that was “[o]ld and healed with residual ossicle formation.” R. at 1096-97. The MEB concluded that Mr. Juzang’s OSD, which it found preexisted service and was not aggravated therein, disqualified
him from full military duty and recommended that he be separated from service. R. at 1091-92.
Upon separation in October 1967, Mr. Juzang filed a claim for service connection for a “knee disease[,] which [he] had since childhood and was aggravated during basic military training.” R. at
1083. A VA regional office (RO) denied the claim later that month, finding that his OSD preexisted service and was not aggravated therein. R. at 1075-76. The veteran did not appeal that decision, and it became final.
In March 2002, Mr. Juzang requested that the RO reopen his claim. R. at 1030-47. He underwent a VA joints examination in October 2002 and was diagnosed with “[o]ld [OSD] of both knees with possible degenerative joint disease.” R. at 991. In December 2002, the RO denied his claim on the merits without discussing reopening. R. at 983-85. Mr. Juzang filed a timely Notice
of Disagreement (NOD) with that decision (R. at 964-65) and subsequently submitted a statement explaining that he had been suffering from knee pain for the past 30 years (R. at 976-77). In March 2003, the veteran was seen at a VA clinic and was assessed with “[c]hronic pain secondary to leg varicosities and [OSD].” R. at 592.
In September 2003, the RO considered the evidence Mr. Juzang had submitted since December 2002 and readjudicated his claim as a request to reopen. R. at 870-73. However, the RO denied that request because it found that he had not submitted new and material evidence sufficient to warrant reopening. R. at 870-71.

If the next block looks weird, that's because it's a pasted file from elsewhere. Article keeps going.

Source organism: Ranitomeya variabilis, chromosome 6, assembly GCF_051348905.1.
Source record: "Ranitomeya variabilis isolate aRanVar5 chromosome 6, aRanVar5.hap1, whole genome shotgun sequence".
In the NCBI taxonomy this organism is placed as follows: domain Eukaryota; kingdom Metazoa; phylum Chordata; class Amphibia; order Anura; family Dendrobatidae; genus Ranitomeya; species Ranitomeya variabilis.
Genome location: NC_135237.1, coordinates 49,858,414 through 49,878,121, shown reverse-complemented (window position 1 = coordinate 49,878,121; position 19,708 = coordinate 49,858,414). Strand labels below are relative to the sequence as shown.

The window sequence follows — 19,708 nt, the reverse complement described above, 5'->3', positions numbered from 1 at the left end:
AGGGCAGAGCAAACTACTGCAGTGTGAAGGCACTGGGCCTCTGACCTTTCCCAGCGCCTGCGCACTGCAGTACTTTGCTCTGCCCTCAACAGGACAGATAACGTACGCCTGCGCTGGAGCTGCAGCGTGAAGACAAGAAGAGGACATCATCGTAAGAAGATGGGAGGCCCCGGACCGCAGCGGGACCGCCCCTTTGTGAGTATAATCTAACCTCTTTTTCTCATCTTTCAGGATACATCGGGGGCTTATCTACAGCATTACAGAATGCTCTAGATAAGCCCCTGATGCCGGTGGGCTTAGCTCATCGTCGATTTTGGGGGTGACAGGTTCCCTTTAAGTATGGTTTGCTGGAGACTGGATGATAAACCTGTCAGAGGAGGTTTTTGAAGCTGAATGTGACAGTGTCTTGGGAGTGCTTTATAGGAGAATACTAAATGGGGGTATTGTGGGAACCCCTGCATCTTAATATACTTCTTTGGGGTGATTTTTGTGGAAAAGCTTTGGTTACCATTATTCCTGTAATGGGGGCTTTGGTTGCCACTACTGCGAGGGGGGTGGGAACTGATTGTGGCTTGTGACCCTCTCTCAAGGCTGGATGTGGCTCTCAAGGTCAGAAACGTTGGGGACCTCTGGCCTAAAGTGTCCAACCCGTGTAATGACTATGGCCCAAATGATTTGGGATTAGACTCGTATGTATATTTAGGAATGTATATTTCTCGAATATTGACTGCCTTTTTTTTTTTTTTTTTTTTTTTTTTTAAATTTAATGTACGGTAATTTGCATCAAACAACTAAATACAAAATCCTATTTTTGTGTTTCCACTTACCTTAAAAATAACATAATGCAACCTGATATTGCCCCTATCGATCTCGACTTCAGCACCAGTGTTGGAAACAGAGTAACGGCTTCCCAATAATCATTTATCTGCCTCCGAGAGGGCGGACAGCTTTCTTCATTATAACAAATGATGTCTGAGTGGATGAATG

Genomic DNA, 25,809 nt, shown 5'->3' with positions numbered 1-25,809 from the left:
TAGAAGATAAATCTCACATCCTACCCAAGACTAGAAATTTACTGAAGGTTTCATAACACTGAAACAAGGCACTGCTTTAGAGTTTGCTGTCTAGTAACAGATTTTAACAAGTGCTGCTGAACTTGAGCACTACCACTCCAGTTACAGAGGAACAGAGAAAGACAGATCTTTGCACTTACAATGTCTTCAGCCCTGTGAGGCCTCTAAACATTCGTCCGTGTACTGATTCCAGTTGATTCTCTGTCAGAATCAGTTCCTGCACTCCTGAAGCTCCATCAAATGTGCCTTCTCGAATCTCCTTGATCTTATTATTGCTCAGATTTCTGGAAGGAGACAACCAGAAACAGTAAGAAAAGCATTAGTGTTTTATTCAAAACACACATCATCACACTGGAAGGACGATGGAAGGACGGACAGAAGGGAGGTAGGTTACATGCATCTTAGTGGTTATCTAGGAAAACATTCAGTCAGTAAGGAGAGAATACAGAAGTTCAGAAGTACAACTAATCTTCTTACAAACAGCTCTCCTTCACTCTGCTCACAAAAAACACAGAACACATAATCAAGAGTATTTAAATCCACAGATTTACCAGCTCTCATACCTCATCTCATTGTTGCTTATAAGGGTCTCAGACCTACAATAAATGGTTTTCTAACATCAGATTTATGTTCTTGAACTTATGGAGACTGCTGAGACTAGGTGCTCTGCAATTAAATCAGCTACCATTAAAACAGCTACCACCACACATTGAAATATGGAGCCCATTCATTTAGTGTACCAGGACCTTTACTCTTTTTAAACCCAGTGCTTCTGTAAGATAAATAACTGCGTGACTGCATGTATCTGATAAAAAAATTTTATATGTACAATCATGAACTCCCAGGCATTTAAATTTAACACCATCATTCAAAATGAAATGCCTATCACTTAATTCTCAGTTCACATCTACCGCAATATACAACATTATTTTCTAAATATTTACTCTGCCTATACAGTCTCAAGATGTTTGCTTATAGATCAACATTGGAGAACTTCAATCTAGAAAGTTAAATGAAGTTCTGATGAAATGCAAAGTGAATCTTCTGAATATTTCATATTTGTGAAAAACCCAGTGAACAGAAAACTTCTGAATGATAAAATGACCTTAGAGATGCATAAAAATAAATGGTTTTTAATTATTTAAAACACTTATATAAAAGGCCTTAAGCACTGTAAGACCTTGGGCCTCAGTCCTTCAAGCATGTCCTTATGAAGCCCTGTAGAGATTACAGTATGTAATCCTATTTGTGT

Shortly thereafter, the veteran sent the RO a September 2003 letter from a private physician, Dr. N.A. Janovski, opining that he “would speculate that [OSD] originated and progressed while Mr.
Juzang was in the military service and should be considered military derived and/or connected.” R.
at 851. In February 2004, the RO issued a Statement of the Case purporting to deny Mr. Juzang’s
2
claim on the merits without discussing reopening. R. at 826-42. The veteran perfected his appeal
to the Board the following month. R. at 822-23.
In April 2006, Mr. Juzang filed a claim for service connection for major depressive disorder.
R. at 746-47. The RO denied that claim in February 2007, finding that the evidence of record did
not demonstrate that major depressive disorder was incurred in or caused by service. R. at 343-47.
Mr. Juzang filed a timely NOD with that decision (R. at 321-22) and subsequently perfected his